Maturogenesis protocol says placement of MTA over the blood clot. However, in the present case, we placed thick paste of calcium hydroxide over the blood clot. The reasons are (1) calcium hydroxide is time tasted medicament for pulpotomy of primary and young permanent tooth; (2) secondly calcium hydroxide is economical compared to MTA; (3) in the developing countries like India where majority of population can not afford MTA.

Although the calcium hydroxide can be used for placement over blood clot, it should not be used as root canal disinfectant because; (1) it might damage the cells of apical papilla due to its high pH and tissue dissolving property, (2) it might alters the mechanical properties of dentin which further increases the chance of tooth fracture, (3) tightly filled calcium hydroxide reduces the space available for SCAP to proliferate into the canal. [2],[10] Although the clinical and radiographic findings (continued root development, thickening of dentinal walls and apical closure) are suggestive of regeneration of pulp dentin complex, human histologic studies are still needed to further evaluate whether maturogenesis procedure truly replicate the pulp dentin complex.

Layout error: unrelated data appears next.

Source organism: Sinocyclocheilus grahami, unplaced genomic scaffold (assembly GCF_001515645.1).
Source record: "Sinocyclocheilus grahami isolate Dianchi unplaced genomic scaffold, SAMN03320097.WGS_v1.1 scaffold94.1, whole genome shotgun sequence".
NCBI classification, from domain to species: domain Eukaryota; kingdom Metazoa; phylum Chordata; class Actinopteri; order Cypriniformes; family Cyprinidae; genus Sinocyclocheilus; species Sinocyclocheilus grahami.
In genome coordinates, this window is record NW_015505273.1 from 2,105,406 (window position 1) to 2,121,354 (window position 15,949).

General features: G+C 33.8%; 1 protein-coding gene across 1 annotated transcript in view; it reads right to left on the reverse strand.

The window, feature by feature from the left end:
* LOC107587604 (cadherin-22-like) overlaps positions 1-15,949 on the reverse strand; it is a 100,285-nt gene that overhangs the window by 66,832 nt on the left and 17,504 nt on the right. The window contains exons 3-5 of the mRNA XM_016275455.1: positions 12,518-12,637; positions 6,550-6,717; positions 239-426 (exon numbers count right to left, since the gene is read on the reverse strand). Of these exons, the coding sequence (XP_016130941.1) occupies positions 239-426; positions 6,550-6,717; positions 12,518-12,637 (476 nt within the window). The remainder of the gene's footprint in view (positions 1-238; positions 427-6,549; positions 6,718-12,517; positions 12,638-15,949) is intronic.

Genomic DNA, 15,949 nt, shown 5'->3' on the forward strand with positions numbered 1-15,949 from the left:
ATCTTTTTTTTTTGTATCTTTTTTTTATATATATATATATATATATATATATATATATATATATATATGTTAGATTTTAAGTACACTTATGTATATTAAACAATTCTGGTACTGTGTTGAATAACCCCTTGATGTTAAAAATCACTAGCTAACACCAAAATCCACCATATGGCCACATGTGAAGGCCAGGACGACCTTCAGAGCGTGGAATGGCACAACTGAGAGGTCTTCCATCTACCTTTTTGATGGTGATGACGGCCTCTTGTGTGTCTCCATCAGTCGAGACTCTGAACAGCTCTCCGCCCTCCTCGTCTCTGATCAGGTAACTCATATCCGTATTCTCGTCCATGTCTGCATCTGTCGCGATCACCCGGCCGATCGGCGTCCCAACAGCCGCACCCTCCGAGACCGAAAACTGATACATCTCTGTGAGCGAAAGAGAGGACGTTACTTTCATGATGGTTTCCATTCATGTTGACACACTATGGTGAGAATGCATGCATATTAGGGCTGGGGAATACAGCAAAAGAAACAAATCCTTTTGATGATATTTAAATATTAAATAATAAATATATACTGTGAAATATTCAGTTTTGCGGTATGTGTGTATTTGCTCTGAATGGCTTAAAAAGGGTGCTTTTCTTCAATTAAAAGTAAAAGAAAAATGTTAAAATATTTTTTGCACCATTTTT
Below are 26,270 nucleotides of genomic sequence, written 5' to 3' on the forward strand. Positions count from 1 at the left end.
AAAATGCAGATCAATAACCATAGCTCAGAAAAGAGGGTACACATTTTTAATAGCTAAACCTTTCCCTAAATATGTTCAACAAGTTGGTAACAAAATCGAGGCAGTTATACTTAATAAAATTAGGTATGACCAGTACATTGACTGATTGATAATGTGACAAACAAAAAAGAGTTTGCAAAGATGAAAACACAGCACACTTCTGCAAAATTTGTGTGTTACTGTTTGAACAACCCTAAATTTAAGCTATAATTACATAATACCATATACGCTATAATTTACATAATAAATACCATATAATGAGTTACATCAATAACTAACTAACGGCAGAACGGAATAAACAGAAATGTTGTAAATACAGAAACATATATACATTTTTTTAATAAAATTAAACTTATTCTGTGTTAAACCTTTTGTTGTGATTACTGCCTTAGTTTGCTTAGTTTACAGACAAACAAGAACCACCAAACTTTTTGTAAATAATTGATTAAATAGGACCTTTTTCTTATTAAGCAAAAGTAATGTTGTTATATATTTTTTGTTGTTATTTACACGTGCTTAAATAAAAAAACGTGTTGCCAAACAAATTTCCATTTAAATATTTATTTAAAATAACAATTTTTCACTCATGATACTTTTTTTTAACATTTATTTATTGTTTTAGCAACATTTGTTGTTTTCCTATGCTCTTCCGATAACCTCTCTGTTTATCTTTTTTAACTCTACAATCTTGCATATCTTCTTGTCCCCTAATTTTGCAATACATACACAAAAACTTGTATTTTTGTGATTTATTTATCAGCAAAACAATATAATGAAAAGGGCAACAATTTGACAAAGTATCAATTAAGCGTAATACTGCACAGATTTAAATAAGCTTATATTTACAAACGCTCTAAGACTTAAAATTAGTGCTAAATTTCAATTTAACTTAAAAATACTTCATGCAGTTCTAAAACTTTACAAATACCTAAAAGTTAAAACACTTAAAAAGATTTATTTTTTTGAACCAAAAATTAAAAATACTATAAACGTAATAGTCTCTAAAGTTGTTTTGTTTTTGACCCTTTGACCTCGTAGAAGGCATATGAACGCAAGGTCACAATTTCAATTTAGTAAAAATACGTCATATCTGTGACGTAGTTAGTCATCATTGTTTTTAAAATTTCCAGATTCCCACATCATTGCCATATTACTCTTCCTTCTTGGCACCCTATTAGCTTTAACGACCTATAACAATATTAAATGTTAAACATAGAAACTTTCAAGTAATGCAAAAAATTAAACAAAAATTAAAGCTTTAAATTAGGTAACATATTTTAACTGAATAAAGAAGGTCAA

Conclusion Top

(1) Tri antibacterial paste (3 Mix) can be used as an intra-canal medicament to obtain sterile root canal system during maturogenesis. Calcium hydroxide can be used as an alternative medicament over blood clot. Maturogenesis was faster compared to physiologic root development of adjacent normal young permanent tooth.

   References Top

1.Webber RT. Apexogenesis versus apexification. Dent Clin North Am 1984;28:669-97.  Back to cited text no. 1
2.Andreasen JO, Farik B, Munksgaard EC. Long-term calcium hydroxide as a root canal dressing may increase risk of root fracture. Dent Traumatol 2002;18:134-7.  Back to cited text no. 2
3.Chueh LH, Ho YC, Kuo TC, Lai WH, Chen YH, Chiang CP. Regenerative endodontic treatment for necrotic immature permanent teeth. J Endod 2009;35:160-4.  Back to cited text no. 3